We have already discussed Kyle Tucker and Riley Ferrell, but there are some other significant players they added in the first few rounds. I would have loved to see Houston have the stones to take Brendan Rodgers with the 2nd overall pick as I believe he was the best overall prospect in the draft with the highest ceiling. However, Houston played it safe since that pick was not protected and they would not have received compensation if he didn’t sign. They had the bonus money, but they must have felt that it was too much of a risk that he wouldn’t sign. Instead, they “settled” for one of the most polished hitters in the draft class. Alex Bregman isn’t big in stature, but his plus hit tool, quick swing and advanced plate discipline make him close to “sure thing” to contribute at the highest level. He already shows average or better at all five tools, but won’t develop plus-plus tools like fellow organization-mates Kyle Tucker or Daz Cameron. It is a little puzzling they would select a SS so high with Carlos Correa penciled in as the starting SS for the next decade and Altuve likely to be around for a while. That being said, if he moves through the system quickly, he becomes a valuable trade asset or the club could consider moving Correa over to 3B if they believe Bregman can stick at the position. Experts gave a range of pick 2-6 for him so he is considered a Top 5 talent.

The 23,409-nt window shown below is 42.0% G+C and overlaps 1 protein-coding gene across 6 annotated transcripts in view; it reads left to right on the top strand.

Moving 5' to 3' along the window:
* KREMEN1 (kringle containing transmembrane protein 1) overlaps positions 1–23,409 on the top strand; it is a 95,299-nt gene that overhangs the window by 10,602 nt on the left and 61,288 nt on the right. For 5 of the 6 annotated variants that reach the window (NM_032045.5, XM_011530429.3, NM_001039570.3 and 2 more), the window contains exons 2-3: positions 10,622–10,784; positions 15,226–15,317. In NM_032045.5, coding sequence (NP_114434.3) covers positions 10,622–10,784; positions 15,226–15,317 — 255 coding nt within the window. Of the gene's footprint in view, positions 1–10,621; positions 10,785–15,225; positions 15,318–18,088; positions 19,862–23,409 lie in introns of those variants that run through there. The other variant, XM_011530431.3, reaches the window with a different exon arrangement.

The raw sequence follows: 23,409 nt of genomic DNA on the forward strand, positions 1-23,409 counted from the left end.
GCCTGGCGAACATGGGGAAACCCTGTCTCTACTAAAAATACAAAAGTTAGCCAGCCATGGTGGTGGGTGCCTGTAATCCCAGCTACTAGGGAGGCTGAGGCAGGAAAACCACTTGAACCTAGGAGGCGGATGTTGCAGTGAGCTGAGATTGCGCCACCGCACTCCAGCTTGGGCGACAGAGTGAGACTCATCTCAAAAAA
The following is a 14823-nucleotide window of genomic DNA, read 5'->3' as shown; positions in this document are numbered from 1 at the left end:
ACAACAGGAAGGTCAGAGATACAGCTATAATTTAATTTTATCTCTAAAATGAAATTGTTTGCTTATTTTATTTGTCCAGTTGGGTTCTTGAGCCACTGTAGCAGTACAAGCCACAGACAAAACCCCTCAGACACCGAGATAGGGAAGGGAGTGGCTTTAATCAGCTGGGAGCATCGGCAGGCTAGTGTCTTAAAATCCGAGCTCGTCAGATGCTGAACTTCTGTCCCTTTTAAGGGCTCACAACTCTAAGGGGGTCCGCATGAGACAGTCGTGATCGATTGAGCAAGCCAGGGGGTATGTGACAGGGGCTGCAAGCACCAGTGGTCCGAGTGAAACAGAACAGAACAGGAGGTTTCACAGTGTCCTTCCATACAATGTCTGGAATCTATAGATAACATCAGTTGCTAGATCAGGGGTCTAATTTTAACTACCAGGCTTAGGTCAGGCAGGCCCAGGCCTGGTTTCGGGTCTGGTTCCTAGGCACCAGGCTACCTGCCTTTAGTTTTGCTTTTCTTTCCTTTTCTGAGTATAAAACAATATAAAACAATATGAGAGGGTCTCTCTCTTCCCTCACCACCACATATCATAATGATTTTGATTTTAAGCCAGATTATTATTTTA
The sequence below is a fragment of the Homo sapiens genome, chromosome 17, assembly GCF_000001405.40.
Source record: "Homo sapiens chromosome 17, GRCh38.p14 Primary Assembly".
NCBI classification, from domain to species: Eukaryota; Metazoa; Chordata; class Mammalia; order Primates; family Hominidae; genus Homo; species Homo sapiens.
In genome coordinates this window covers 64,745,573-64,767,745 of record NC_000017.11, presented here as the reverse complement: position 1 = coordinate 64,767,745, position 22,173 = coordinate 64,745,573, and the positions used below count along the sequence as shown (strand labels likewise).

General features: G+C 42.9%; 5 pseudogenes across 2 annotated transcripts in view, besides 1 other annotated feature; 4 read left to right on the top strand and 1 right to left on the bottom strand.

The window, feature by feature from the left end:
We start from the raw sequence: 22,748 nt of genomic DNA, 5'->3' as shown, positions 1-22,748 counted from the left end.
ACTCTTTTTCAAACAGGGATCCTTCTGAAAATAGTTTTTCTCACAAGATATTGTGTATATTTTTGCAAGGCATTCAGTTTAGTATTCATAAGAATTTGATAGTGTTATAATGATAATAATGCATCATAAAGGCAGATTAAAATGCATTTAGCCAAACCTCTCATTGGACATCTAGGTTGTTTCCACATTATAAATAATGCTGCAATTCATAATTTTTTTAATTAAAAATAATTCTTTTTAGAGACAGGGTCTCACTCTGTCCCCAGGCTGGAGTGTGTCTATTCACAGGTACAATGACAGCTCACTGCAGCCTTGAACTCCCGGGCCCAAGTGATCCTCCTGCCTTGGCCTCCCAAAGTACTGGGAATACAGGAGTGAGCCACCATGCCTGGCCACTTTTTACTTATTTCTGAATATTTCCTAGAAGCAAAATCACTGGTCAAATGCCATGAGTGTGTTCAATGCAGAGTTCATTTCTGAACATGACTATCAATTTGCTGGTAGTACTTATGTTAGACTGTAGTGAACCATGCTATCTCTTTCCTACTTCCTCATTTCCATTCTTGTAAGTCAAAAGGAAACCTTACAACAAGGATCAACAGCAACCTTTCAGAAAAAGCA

If Matuella never quite gets his health on track, Daz Cameron could wind up becoming the biggest steal in the draft. He is another potential five tool players and clearly inherited a plus fielding tool from his gold-glove winning father, Mike Cameron. He also shows a plus hit tool as a prep star and two-time Under Armor All-American. He has a short, quick line-drive swing with gap power. He has speed but might not develop into a base stealer, rather instinctual base runner with excellent range in Center-field. He fell in the draft because of his stated price tag of $5 million signing bonus. After taking Bregman at #2, they felt they would have enough to over-pay at #37 to reel in another Top 10 talent. It should be interesting to see how high the Astros are willing to go or if he will honor his commitment to Florida State. If he does sign, he will need several years to finish developing all his tools, but Houston can afford to be patient with all the young talent already on the 25 Man roster. Cameron is another name that will be hot around dynasty circles, but I wouldn’t expect to see if him impact your fantasy roster until at least 2018. It might be longer if he goes to college.